Think about how you can improve your quality of life. (Hint: having abs doesn’t improve your quality of life). Go ahead, read that last part again. I’ll wait.
Okay, to make a real change to your diet you’re going to need a greater motivator than just looking better. It’s not enough. If you’re needing to change a multiple time a day habit (eating), you’re going to need to search down deep for a big motivator to do that. Changing your diet can have huge benefits to your quality of life, but that doesn’t mean it’s a big priority for people. Plus, it’s freaking tough. Hitting the gym makes a postive impact to your overall health, but we are just talking an hour five to seven days a week. When we change our diets, we may be eliminating a lot of our favorite foods, adding time in the kitchen, and possibly taking a lot of the conveniences away just to grab a bite to eat, not to mention food being a really emotional thing for some people. It’s a really big deal. To help you find some intrinsic motivators, let’s go through some checkpoints and start by looking at your day from the second you wake up.
-Did you sleep well?
-Do you have energy without consuming anything immediately upon waking?
-After eating, are you free from sleepiness? (No energy crash post-lunch?)
-Can you focus on tasks clearly at work or around the house?
-Do you handle stress well? (Not over-reacting?)
-Are you performing increasingly better at the gym?
-Are you free from chronic joint pain and inflammation?
-Are you free from cholesterol, diabetes, and blood pressure medications?
-Are you free from GI-related issues?
-Are you free from skin conditions like eczema?
-Are you free from seasonal allergies?
-Are you free from any autoimmune diseases? (Lupus, Celiac disease, MS, Rheumatoid arthritis, etc.)
-Are you free from food cravings?
-Are you free from depression?
Do you think you could improve upon one or more of the above questions? These would be great examples of a motivating factor for a dietary change. We are talking about changes that will have a big impact on your quality life. Disease prevention, lack of depression, more energy; these are great examples of a motivating factor. These aren’t aesthetic motivations. The abs are just along for the ride, as a little side perk for a better quality of life. So, if you didn’t ace the questionnaire, it’s probably a good time for a cleanup, or a diet reset.
We will routinely run in-house challenges at the gym, and most are nutrition-related, getting people out of their habits or comfort zones to clean up their diets and see if we can make some breakthroughs. Here’s what’s happened in the past…
“I lost 17 pounds in six weeks.”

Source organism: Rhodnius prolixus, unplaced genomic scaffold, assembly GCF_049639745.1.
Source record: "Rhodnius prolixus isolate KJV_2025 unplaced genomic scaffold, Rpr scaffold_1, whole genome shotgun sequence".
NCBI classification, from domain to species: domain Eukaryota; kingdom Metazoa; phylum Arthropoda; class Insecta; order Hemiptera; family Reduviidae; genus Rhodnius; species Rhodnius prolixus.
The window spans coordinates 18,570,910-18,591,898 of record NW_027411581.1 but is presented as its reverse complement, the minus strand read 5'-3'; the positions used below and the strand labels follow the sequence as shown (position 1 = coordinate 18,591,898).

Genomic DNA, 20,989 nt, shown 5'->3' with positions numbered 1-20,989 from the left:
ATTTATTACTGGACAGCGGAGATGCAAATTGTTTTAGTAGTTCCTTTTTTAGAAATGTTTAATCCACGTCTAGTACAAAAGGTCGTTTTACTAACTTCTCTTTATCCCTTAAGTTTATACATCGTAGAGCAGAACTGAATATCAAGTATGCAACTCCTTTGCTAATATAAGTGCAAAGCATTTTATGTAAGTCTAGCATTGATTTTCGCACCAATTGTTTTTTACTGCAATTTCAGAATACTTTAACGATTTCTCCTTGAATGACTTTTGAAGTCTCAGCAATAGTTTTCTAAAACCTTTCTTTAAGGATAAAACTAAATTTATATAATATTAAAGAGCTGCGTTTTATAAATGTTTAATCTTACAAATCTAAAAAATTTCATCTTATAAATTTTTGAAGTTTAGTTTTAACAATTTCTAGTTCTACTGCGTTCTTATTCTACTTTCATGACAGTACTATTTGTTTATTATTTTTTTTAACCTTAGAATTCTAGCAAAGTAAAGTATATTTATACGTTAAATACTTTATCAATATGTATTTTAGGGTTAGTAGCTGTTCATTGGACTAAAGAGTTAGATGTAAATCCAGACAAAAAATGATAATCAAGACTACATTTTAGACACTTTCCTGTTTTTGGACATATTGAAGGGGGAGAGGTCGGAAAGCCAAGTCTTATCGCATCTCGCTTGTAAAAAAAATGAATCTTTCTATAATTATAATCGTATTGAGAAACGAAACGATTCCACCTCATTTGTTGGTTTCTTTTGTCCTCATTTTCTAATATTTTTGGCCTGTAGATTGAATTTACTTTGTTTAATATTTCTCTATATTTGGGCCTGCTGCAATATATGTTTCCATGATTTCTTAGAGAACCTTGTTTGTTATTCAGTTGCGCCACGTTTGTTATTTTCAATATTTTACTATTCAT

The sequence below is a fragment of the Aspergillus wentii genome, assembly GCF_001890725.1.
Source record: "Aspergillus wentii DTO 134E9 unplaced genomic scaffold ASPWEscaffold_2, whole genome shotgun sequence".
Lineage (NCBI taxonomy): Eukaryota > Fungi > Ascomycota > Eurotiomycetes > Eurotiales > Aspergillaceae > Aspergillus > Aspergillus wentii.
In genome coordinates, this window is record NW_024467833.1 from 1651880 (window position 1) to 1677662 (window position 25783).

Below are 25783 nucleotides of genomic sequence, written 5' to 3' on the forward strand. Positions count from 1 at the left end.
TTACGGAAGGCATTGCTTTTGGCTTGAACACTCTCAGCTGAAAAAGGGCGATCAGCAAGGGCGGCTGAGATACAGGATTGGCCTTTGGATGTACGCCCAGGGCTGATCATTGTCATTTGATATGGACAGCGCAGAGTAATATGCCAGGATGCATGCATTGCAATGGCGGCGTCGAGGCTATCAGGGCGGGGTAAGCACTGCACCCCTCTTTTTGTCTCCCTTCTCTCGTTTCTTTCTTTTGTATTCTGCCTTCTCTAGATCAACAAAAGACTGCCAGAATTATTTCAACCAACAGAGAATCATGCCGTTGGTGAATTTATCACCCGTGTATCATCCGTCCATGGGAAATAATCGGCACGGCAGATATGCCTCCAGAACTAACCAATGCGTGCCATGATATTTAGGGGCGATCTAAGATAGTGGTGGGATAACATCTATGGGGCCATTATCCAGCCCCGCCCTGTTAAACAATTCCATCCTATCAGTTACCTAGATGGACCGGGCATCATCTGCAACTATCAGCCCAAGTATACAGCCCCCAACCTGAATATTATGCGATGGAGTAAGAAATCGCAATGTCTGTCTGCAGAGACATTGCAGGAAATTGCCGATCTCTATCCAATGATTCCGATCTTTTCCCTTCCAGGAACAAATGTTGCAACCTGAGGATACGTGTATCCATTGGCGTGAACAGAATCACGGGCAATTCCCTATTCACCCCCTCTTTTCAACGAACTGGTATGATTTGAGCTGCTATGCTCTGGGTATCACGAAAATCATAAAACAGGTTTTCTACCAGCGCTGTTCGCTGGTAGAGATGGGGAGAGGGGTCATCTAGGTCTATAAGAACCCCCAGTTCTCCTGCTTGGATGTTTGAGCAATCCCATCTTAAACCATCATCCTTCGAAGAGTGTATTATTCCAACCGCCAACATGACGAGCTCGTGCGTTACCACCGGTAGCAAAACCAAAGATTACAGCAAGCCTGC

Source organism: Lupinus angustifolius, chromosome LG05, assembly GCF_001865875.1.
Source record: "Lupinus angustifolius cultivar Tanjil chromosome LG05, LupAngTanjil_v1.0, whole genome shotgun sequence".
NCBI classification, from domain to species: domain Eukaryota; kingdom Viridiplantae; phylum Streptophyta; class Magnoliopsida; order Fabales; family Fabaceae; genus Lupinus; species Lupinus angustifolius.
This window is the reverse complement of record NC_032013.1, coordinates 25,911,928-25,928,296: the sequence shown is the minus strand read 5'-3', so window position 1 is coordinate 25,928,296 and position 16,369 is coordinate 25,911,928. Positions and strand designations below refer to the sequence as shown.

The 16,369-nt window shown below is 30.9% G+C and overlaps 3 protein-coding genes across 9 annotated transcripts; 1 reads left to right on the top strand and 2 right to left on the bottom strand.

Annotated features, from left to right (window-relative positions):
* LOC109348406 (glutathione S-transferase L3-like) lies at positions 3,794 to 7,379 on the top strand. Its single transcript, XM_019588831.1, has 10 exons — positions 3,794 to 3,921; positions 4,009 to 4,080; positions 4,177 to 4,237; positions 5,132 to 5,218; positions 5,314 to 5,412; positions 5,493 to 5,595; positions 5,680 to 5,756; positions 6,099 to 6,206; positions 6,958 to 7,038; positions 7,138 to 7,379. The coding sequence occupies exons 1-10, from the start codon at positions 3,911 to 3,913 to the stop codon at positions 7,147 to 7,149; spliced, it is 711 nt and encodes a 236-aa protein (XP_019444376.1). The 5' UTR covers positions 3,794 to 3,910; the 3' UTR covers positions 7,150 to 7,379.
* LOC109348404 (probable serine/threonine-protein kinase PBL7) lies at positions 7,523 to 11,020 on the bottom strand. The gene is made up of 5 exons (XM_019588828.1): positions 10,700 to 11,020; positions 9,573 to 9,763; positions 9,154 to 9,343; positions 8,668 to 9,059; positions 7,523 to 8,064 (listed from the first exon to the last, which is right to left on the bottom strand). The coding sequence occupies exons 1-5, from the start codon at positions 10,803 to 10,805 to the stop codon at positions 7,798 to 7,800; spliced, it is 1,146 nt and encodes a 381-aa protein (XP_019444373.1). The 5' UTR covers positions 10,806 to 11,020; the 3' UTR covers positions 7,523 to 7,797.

“I feel like I'm able to be creative with cooking…The food I'm eating tastes great and is very satisfying. I let myself get hungry between meals, but I don't have a mindset that hunger is just something I need to live with in order to lose weight.”
“I'm able to focus better through the workday.”
“My gym attendance has been much better, I think because I'm not feeling so sluggish.”
“I've had some social engagements and travel where I didn't follow the diet strictly, but it didn't completely derail me. On other diets, I've had a lot more trouble "getting back on the horse”."
“I found the Q&A follow up sessions and your support to be really helpful.”
“I'm saving money because I'm cooking my own meals instead of picking food up at restaurants and I'm not spending money on booze.”
“I lost a total of 9 pounds and have kept it off. Still eating total Paleo. Didn't realize how much cheating we did before the challenge. Now, it's just not worth it to cheat. My new favorite food is a hamburger lettuce wrap with Paleo mayonnaise. I have had an awful sweet tooth (so the) Paleo chocolate chip cookies (do the trick) but in moderation. Having beer, but also really monitoring and not worth the body effects. Thanks again for the challenge!”
“I started changing what I was eating as soon as we had the nutrition meeting. I just went ahead and cut out all of the things when I was meal prepping. I wasn’t perfect, I did cheat a few times through the month. I went from weighing 230.2 on January 1st and on February 13th weighing in at 214.6. I’ve noticed I’ve toned quite a bit in some areas and for the first time in a while my stomach has gone down a bit. I don’t know if it’s a coincidence or an actual thing, but I feel like I’m moving better during class.”
Some pretty remarkable changes, I’d say. Yes, they lost weight and weight loss is a darn good motivator to change your diet and clean things up in the kitchen. But, people also remarked that they’re enjoying their food again, having fun cooking really delicious food. Their focus is better, gym attendance is better, their movement is better after changing their diet, and dare I say that means their quality of life is better. I’m going to go out on a limb here and guess that they also felt happier.
We do everything in our power to eliminate obstacles for you, we’re happy to answer questions and are available for support, and by running our frequent in-house challenges, we even help with the motivation.
But we can’t do it for you.
Now, all it takes is for you to decide to prioritize your nutrition.
Find your “why” and let’s get started together.